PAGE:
Among the countless false stories shared on social media recently was a faked photo of Barack Obama touching Melania Trump’s backside on Inauguration Day. Then there was the horrendous story that Hillary Clinton was running a child sex ring out of a pizza shop. The sad truth is, a lot of people believed them.
BuzzFeed News found that fake news fooled Americans 75 percent of the time. Journalism.org sites a recent Pew Research study which said 23 percent of Americans believe they’ve shared a made-up news story – either knowingly or not.
Fake news isn’t limited to politics. Coca-Cola became a victim when it was falsely reported they recalled Dasani water bottles after a “clear parasite” was found in the water, complete with a photo of the alleged parasite.
It’s the responsibility of public relations professionals to ensure they don’t fall victim to fake news, or even create it on behalf of clients. “PR practitioners need to pay greater attention to what is being said and spread on social media,” wrote Dr. Joseph Truncale, CEO of the Public Relations Society of America. “Trust and transparency are critical elements to building corporate reputation.”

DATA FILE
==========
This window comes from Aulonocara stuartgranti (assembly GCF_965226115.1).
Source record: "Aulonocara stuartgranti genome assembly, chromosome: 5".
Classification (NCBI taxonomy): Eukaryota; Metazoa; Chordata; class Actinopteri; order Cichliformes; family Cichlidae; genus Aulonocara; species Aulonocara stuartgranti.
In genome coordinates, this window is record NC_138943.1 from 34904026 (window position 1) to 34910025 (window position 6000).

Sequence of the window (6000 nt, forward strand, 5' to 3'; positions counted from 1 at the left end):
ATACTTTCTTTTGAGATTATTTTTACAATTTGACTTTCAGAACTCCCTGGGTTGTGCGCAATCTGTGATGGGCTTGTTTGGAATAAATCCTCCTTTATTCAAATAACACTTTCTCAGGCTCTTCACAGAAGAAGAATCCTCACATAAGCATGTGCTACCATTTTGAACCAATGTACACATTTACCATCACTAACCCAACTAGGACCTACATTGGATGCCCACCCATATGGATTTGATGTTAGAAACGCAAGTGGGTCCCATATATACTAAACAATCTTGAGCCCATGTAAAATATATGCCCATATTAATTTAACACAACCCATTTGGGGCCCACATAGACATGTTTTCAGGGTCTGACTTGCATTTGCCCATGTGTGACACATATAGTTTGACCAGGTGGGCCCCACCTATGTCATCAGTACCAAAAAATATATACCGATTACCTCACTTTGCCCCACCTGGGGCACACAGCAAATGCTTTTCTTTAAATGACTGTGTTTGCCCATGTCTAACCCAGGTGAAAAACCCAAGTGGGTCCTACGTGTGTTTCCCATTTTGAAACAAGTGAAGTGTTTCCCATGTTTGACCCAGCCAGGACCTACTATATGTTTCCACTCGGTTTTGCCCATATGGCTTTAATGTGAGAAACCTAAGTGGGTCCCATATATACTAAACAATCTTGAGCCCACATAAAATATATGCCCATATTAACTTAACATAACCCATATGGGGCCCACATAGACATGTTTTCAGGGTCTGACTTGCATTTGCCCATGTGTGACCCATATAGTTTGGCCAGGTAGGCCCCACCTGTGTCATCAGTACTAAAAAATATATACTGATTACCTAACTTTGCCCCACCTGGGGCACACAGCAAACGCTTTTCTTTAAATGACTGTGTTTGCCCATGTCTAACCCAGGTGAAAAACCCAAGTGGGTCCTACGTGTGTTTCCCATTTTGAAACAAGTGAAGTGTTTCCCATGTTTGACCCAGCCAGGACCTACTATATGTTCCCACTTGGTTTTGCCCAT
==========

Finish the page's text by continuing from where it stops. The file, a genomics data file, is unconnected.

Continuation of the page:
Protecting against fake news isn’t simple; it requires extra effort on behalf of the reader/viewer. Here are some quick tips:
- If the story seems extremely one-sided and alarmist, it may be fake news.
- Double-check the URL. If is seems odd, it’s probably fake news.
- If it’s a web site or a blog, see if the “about us” section looks legit.
- Think about who’s quoted in the story. Is he/she a seemingly credible source or does the quote seem sketchy?
- Fake news often comes from a satirical source such as “The Onion” or “ClickHole.” Double check this.
- Use fact-checking sites including PolitiFact, Snopes and factcheck.org.
For obvious reasons, PR people must be media savvy. We should get our news from multiple, credible sources, and compare stories for consistency. Fake news can be especially challenging for PR; it can damage politicians’, companies’ and individuals’ reputations. It’s up to us to protect our clients and ourselves by being well-informed. Your thoughts?